Now, there is another factor, or assumption if you will, which is frankly the one I am most provoked by; namely that UCTs aren’t as visually persuasive for Western (donor) publics as images of starving kids being offered expensive vaccine. I wouldn’t be surprised if this was the case. We see poverty fetishism all the time, from Band Aid in the 80s to contemporary development communication. The anthology Africa’s Media Image in the 21st century does a splendid job at deconstructing the marketization of suffering, or ‘poverty porn’ as Eliza Anyangwe notes in her chapter on Africa’s development story. She also writes:
The news media’s obsession with death, destruction, and disease means that charities, however worthy of international media attention their work is, have to find the right language to capture an editor’s imagination.
Consequently, the spectacle of aid feeds off of the sensational, and it is a culture that we must all take responsibility for, but perhaps especially those who are working in development and who are, after all, the ones who make decisions on advocacy and campaigning. They have the power to reframe the narrative.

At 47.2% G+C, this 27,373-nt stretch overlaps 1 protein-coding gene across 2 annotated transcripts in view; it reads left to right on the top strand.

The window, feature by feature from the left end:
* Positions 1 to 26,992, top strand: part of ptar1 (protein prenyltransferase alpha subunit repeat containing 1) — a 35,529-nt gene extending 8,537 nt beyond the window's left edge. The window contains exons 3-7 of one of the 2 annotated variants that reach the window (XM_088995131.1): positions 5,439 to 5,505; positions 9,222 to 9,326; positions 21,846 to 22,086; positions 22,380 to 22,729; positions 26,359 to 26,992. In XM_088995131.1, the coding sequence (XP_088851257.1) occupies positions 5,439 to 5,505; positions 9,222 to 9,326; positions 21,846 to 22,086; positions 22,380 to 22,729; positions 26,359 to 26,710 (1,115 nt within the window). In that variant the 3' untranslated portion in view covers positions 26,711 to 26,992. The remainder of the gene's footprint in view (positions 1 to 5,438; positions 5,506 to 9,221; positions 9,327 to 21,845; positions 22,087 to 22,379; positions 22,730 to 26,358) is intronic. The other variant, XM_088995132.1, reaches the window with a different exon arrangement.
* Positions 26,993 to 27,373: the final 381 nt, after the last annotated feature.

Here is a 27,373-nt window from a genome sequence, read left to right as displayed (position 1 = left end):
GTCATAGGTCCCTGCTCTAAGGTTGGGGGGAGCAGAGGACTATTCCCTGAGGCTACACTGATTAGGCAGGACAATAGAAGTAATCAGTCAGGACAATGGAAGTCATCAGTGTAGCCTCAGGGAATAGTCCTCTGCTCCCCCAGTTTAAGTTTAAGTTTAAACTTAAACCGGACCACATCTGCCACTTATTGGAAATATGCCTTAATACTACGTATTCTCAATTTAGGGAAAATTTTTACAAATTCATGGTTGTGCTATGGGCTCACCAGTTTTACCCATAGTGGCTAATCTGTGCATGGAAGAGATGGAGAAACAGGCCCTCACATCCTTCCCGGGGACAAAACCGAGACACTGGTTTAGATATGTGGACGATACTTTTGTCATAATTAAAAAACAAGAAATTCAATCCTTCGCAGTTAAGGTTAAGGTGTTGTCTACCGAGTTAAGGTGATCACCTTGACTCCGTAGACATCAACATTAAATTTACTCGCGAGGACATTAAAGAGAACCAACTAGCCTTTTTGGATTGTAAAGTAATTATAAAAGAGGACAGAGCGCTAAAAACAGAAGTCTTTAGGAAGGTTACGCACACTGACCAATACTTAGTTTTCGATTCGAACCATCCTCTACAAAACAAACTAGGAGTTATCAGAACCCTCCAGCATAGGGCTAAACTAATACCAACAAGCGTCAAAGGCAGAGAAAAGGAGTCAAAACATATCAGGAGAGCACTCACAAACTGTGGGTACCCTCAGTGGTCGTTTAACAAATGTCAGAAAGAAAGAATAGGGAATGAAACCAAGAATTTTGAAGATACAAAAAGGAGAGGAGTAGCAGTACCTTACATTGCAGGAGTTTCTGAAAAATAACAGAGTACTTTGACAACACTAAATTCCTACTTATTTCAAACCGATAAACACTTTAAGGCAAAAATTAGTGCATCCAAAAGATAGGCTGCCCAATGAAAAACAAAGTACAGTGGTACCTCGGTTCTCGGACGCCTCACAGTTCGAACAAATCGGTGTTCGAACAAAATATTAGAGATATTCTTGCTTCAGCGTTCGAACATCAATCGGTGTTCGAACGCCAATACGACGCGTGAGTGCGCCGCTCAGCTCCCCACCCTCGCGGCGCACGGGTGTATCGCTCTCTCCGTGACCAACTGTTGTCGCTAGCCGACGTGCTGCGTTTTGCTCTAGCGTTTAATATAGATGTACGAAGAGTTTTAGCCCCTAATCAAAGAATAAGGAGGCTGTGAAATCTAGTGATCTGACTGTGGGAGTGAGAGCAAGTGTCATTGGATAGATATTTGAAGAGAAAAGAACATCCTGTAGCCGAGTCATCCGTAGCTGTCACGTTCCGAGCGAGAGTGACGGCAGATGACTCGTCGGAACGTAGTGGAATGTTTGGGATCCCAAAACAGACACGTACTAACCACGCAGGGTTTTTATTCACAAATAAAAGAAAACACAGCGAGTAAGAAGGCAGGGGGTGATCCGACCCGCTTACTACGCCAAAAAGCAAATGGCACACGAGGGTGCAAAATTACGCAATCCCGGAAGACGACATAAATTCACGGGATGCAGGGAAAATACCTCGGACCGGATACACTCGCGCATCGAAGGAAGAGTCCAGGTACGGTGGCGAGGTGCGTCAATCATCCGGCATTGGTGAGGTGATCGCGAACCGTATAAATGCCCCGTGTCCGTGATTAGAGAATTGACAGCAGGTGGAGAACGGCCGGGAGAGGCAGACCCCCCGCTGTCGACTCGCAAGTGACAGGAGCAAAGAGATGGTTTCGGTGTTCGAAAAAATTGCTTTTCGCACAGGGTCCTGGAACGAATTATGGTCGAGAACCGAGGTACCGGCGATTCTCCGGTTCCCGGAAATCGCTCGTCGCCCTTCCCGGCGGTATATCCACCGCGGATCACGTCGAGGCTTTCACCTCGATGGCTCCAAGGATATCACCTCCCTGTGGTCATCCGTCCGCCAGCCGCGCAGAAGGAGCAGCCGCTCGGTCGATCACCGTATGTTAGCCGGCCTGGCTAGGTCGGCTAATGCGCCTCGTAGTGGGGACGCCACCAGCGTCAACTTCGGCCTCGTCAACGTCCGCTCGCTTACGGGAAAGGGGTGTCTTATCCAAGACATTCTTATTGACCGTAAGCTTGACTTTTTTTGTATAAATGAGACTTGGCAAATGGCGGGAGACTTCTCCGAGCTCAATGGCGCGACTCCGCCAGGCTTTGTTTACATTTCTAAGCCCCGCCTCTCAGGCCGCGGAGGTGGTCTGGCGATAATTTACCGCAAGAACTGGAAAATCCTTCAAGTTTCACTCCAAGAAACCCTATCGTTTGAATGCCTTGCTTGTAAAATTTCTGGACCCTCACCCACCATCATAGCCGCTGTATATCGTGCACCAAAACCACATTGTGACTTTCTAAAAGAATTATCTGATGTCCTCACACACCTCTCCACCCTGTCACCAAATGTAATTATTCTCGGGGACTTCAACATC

In a piece on development as co-creation, Tacchi, Kitner and Mulenahalli look at two separate initiatives in India that rely on forms of co-creation with community participation. In these cases, development isn’t something that is merely done ‘to’ or ‘for’ communities, but rather ‘in collaboration with’. UCTs arguably go even further, giving the power of choice to people, who can then decide, on their own, exactly how to distribute their money. These are exciting (relatively) new forms of development work, and one can only hope that they also trigger a shift in the way development is communicated. I think it might, or at least the potential is there. As Timothy Weidel notes, GiveDirectly provides an avenue that both “respect[s] and promote[s] the autonomy of the poor”. Isn’t this, after all, precisely what development is about?
ps. Here’s a good podcast on the anthology mentioned above:
Credit embedded photo of M-PESA kiosk: Wikipedia Commons